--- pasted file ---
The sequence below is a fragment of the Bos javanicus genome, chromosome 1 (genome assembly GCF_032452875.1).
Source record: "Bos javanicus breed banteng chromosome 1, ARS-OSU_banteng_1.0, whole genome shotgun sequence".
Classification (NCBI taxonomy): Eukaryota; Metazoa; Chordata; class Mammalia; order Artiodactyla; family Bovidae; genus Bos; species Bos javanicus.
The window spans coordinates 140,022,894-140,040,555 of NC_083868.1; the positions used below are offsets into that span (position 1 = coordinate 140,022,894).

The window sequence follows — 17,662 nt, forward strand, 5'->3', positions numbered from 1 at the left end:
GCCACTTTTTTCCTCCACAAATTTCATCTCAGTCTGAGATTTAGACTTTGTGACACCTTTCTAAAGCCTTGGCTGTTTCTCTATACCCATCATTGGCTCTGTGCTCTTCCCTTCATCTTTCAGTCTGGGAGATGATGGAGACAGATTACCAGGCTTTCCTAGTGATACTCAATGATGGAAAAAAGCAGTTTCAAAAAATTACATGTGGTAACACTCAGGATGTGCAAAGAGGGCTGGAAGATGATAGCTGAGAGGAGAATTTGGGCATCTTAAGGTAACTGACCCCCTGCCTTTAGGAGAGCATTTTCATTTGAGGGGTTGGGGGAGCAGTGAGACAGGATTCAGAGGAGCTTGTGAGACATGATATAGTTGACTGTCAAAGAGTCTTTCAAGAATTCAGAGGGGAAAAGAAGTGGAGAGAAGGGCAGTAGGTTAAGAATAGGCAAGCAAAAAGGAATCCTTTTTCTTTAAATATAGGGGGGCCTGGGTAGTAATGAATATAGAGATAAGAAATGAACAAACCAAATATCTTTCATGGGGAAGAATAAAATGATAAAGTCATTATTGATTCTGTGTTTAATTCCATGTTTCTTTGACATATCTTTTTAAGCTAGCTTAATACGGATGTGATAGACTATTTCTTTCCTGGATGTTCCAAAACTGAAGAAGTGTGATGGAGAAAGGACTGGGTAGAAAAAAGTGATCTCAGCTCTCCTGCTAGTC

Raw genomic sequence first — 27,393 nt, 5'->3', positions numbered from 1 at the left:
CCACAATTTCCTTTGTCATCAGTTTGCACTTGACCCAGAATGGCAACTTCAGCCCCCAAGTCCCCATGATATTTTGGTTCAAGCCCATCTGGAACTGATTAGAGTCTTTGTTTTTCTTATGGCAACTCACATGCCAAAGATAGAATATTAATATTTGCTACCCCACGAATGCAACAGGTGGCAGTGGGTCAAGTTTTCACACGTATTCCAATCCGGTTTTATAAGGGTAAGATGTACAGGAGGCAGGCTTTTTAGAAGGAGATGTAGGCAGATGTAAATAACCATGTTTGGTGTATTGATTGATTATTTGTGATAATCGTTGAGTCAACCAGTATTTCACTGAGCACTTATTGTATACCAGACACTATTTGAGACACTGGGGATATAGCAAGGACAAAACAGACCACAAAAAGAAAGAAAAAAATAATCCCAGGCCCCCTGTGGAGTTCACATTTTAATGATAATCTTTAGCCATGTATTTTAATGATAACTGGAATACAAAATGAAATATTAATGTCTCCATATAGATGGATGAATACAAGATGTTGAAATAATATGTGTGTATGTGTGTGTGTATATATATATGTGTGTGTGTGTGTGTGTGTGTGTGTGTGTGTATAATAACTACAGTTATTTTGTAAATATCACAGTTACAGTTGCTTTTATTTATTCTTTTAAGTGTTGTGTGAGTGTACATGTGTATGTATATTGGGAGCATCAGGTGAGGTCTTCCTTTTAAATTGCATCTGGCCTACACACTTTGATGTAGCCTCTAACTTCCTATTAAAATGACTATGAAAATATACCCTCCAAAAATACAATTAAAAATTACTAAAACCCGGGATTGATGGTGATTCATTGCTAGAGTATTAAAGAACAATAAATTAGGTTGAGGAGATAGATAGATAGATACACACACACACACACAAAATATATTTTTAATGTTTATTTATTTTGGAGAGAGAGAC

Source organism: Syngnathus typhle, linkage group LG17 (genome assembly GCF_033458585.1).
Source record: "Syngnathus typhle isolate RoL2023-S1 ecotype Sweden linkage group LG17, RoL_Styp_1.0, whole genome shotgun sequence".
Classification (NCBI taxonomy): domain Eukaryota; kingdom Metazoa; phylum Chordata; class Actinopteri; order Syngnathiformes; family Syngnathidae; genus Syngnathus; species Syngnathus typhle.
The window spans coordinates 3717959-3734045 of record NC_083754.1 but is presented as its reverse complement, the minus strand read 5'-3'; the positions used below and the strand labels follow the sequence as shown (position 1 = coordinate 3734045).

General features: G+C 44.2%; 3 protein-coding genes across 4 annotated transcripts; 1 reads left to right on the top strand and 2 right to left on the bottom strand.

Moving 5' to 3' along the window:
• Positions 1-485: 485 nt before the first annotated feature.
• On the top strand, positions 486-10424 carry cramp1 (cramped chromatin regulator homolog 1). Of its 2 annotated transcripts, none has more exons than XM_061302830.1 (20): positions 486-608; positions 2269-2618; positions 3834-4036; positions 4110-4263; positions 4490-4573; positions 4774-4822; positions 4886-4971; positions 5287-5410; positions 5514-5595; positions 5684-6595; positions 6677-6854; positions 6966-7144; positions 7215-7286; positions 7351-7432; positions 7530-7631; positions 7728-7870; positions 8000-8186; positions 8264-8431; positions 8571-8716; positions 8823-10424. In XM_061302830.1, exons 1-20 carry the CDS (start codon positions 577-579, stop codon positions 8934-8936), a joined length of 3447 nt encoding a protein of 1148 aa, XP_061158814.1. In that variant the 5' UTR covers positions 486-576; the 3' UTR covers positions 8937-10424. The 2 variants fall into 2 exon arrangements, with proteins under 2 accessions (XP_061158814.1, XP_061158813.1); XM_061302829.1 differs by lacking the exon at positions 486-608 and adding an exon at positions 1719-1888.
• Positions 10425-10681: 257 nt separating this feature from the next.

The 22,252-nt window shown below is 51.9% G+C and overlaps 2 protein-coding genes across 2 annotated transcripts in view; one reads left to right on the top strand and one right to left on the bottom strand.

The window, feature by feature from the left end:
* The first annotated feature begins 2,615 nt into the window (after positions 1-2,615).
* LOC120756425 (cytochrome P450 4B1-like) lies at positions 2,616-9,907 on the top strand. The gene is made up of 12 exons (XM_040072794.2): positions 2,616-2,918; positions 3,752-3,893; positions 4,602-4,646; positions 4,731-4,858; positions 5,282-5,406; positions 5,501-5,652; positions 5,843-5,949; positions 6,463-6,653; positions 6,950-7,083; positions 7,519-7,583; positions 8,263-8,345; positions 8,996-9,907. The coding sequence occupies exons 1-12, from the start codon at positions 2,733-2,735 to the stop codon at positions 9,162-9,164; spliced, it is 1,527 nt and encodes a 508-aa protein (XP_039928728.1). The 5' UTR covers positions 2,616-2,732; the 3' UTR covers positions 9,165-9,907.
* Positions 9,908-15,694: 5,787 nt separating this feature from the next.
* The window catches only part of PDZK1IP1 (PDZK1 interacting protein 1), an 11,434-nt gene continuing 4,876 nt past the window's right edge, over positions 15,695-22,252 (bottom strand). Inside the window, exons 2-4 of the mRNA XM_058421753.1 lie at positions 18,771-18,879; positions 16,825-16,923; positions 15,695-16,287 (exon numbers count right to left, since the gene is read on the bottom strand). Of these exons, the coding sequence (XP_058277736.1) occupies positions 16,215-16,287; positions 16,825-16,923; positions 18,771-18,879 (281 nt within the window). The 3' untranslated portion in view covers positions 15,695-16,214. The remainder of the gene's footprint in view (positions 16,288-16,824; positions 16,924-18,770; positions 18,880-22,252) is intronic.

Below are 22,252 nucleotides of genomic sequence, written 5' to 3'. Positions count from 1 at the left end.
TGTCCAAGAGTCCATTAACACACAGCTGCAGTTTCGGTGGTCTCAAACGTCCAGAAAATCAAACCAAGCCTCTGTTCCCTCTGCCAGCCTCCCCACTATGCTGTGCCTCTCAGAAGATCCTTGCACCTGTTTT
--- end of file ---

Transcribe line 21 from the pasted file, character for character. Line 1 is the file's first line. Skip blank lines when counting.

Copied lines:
* LOC120756425 (cytochrome P450 4B1-like) lies at positions 2,616-9,907 on the top strand. The gene is made up of 12 exons (XM_040072794.2): positions 2,616-2,918; positions 3,752-3,893; positions 4,602-4,646; positions 4,731-4,858; positions 5,282-5,406; positions 5,501-5,652; positions 5,843-5,949; positions 6,463-6,653; positions 6,950-7,083; positions 7,519-7,583; positions 8,263-8,345; positions 8,996-9,907. The coding sequence occupies exons 1-12, from the start codon at positions 2,733-2,735 to the stop codon at positions 9,162-9,164; spliced, it is 1,527 nt and encodes a 508-aa protein (XP_039928728.1). The 5' UTR covers positions 2,616-2,732; the 3' UTR covers positions 9,165-9,907.